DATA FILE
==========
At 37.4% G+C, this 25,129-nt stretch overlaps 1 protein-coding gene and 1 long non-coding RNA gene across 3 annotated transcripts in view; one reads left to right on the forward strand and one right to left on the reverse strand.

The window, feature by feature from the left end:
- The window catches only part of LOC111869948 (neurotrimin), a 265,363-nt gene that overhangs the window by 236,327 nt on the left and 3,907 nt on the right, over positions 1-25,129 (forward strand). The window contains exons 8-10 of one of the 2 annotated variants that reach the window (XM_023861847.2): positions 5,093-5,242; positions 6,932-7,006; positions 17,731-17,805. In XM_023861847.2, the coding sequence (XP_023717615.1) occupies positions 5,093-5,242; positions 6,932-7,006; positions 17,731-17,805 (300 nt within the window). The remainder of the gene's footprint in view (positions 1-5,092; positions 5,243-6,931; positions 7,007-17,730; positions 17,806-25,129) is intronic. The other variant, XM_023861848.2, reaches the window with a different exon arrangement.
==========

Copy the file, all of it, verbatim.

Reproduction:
At 37.4% G+C, this 25,129-nt stretch overlaps 1 protein-coding gene and 1 long non-coding RNA gene across 3 annotated transcripts in view; one reads left to right on the forward strand and one right to left on the reverse strand.

The window, feature by feature from the left end:
- The window catches only part of LOC111869948 (neurotrimin), a 265,363-nt gene that overhangs the window by 236,327 nt on the left and 3,907 nt on the right, over positions 1-25,129 (forward strand). The window contains exons 8-10 of one of the 2 annotated variants that reach the window (XM_023861847.2): positions 5,093-5,242; positions 6,932-7,006; positions 17,731-17,805. In XM_023861847.2, the coding sequence (XP_023717615.1) occupies positions 5,093-5,242; positions 6,932-7,006; positions 17,731-17,805 (300 nt within the window). The remainder of the gene's footprint in view (positions 1-5,092; positions 5,243-6,931; positions 7,007-17,730; positions 17,806-25,129) is intronic. The other variant, XM_023861848.2, reaches the window with a different exon arrangement.